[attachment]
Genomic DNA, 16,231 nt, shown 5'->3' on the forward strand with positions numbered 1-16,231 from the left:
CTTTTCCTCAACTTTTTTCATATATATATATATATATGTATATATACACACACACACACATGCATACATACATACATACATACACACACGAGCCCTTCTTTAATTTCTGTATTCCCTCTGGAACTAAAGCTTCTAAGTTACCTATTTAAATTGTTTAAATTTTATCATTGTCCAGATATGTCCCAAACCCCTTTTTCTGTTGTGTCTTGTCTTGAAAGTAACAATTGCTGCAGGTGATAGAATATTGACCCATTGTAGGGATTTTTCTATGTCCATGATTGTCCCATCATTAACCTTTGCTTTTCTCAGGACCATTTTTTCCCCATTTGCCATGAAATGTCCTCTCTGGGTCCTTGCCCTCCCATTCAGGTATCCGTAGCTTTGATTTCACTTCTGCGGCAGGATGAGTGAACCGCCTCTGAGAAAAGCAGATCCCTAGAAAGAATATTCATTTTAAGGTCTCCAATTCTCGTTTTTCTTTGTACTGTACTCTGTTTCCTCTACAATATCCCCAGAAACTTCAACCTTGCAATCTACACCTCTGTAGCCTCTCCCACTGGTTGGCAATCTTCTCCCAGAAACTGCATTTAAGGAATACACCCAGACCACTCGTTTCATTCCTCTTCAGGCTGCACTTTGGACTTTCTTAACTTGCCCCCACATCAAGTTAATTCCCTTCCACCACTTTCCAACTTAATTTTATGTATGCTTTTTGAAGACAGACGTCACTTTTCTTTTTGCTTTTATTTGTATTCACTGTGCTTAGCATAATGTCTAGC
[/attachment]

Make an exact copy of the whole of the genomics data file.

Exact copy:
Genomic DNA, 16,231 nt, shown 5'->3' on the forward strand with positions numbered 1-16,231 from the left:
CTTTTCCTCAACTTTTTTCATATATATATATATATATGTATATATACACACACACACACATGCATACATACATACATACATACACACACGAGCCCTTCTTTAATTTCTGTATTCCCTCTGGAACTAAAGCTTCTAAGTTACCTATTTAAATTGTTTAAATTTTATCATTGTCCAGATATGTCCCAAACCCCTTTTTCTGTTGTGTCTTGTCTTGAAAGTAACAATTGCTGCAGGTGATAGAATATTGACCCATTGTAGGGATTTTTCTATGTCCATGATTGTCCCATCATTAACCTTTGCTTTTCTCAGGACCATTTTTTCCCCATTTGCCATGAAATGTCCTCTCTGGGTCCTTGCCCTCCCATTCAGGTATCCGTAGCTTTGATTTCACTTCTGCGGCAGGATGAGTGAACCGCCTCTGAGAAAAGCAGATCCCTAGAAAGAATATTCATTTTAAGGTCTCCAATTCTCGTTTTTCTTTGTACTGTACTCTGTTTCCTCTACAATATCCCCAGAAACTTCAACCTTGCAATCTACACCTCTGTAGCCTCTCCCACTGGTTGGCAATCTTCTCCCAGAAACTGCATTTAAGGAATACACCCAGACCACTCGTTTCATTCCTCTTCAGGCTGCACTTTGGACTTTCTTAACTTGCCCCCACATCAAGTTAATTCCCTTCCACCACTTTCCAACTTAATTTTATGTATGCTTTTTGAAGACAGACGTCACTTTTCTTTTTGCTTTTATTTGTATTCACTGTGCTTAGCATAATGTCTAGC